Hot, våld och emotionellt arbete på de särskilda ungdomshemmen : Personalens berättelser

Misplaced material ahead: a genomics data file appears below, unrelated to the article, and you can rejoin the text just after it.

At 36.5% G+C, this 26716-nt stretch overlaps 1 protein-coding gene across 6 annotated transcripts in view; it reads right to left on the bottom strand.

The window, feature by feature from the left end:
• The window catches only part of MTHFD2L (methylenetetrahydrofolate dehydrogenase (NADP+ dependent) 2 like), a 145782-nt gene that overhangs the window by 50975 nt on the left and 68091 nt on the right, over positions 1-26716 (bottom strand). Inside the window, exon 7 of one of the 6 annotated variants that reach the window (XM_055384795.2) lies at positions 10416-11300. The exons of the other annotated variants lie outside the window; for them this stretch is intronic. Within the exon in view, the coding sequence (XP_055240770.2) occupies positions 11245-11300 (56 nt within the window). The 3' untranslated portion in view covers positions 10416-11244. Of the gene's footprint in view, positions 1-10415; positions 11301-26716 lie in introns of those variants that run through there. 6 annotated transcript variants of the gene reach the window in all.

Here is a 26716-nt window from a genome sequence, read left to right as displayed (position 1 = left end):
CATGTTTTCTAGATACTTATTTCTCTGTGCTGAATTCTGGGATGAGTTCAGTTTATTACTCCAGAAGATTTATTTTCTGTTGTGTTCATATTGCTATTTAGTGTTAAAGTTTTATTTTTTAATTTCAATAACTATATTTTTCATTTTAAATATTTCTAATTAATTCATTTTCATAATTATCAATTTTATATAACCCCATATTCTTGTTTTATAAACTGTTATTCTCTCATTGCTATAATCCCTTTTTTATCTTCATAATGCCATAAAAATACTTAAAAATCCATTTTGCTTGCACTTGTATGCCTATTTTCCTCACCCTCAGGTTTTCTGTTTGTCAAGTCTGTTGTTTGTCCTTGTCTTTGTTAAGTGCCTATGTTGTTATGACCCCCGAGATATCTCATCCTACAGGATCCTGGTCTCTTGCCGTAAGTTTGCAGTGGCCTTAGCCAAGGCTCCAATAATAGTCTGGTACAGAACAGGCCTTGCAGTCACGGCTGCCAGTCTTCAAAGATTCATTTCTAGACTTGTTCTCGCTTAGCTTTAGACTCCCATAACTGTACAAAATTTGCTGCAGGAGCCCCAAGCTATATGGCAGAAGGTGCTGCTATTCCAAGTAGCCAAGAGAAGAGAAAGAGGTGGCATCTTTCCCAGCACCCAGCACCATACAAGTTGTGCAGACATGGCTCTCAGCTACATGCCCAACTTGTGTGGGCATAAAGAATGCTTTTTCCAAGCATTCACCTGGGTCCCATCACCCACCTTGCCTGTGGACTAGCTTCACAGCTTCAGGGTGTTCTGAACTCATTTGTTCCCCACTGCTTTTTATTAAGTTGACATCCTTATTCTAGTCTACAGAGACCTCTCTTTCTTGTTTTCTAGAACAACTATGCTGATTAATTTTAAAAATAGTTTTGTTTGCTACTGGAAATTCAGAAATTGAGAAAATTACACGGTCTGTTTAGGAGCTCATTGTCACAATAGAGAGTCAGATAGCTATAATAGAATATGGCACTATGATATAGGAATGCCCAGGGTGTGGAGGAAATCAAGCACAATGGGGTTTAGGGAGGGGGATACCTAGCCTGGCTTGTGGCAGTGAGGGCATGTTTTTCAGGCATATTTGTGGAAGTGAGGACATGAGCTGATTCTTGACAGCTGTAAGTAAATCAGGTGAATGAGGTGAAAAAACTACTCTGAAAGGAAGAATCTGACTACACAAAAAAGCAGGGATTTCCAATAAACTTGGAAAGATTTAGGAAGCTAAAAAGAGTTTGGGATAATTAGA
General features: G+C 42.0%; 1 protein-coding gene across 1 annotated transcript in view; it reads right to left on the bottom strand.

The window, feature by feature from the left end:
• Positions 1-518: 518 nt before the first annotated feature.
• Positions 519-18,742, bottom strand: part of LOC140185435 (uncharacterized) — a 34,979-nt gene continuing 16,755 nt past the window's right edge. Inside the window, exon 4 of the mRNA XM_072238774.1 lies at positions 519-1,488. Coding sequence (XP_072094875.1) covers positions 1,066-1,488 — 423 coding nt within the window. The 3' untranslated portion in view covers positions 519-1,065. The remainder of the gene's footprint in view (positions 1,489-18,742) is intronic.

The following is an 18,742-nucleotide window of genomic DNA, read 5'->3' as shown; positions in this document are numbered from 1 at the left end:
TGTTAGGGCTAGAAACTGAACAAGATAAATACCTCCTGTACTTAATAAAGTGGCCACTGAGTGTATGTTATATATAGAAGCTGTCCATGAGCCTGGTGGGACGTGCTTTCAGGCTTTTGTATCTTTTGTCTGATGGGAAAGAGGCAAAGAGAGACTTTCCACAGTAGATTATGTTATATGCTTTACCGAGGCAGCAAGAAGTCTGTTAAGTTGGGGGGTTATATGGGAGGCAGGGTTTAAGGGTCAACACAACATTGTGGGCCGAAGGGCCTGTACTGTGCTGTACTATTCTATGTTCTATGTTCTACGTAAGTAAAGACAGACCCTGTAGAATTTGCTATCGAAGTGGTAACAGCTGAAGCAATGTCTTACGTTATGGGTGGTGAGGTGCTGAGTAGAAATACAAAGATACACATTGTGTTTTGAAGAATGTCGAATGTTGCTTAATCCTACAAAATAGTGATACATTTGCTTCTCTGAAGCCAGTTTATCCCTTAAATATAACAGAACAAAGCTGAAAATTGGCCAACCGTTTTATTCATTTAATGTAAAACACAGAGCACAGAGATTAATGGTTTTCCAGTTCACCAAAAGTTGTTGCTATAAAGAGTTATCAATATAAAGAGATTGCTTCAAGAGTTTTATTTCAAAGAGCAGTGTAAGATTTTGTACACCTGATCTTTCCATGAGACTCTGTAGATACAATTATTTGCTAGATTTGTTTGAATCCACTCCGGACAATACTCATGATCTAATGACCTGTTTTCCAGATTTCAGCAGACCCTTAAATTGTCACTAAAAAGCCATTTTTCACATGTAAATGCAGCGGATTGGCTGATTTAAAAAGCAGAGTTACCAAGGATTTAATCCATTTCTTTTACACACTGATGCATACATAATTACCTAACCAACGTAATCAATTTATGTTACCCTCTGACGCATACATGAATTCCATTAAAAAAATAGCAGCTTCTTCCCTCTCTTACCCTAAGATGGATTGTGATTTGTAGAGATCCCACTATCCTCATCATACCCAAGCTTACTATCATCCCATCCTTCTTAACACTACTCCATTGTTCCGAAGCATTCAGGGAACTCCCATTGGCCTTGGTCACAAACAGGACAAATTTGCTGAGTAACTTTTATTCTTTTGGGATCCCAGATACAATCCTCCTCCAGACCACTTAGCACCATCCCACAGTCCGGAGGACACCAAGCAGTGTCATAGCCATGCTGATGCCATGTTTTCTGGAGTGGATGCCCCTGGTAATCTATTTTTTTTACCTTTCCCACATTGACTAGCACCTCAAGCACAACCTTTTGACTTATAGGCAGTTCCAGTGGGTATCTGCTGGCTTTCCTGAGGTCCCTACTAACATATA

Sammanfattning: The aim of this dissertation is to describe how staff working at secure units define violence, the ways in which they say violence affects them emotionally, and the ways they emotionally handle violence. The secure units (särskilda ungdomshem) are managed by the Swedish National Board of Institutional care (Statens Institutionsstyrlese, SiS). The daily work of staff members is often described in terms of various dilemmas, challenges and tensions. Staff work in a context where they are at the intersection between care and punishment. How they respond to these dilemmas, challenges and tensions can affect how they handle violence. The organization (i.e. the institution) requires staff to induce or suppress emotions in order to sustain outward attitudes that produce a proper state of mind. Therefore, secure units are defined as an emotional place for both youth and staff.The dissertation consists of four articles that explore different forms and directions of violence in the daily work of staff, and the ways that staff describe the impact of violence on their professional and private lives. The empirical data consist of 53 individual staff interviews (articles 1–3) and five focus groups with 27 staff members (article 4). Three overarching theoretical concepts are deployed: emotional work, narrative and violence.The main findings from these papers can be summarized as follows: Staff talked about the extent and forms of violence that characterize their everyday work (articles 1 and 4), mostly in the form of stories where they described being exposed to both psychological and material violence. The frequency of this violence ranged from occasional to daily. Staff also talked about how they emotionally handled both perceived and acted-out violence, and how such violence can affect their professional role (articles 2 and 3). A common strategy seems to be role-taking. That is, staff members think they are exposed to violence in their role as “staff”, not as private individuals. This paves the way for the normalization of violence as a strategy for dealing with everyday professional life. Furthermore, staff attribute violence to youth in an explicit way. This means that staff members find it difficult to reflect on their own responsibility and the fact that they are, in fact, co-creators of most incidents of violence.The overall results of the four papers are additionally organized around three themes: (1) the position of the young person: perpetrator, (2) working with violence in a caring context and (3) prohibited workplace emotions. Traces of these themes can be found in all four articles and they are clearly linked to the dissertation’s theoretical concepts. In conclusion, it is possible to describe these three themes as an expression of organizational shortcomings in which the staff are trapped.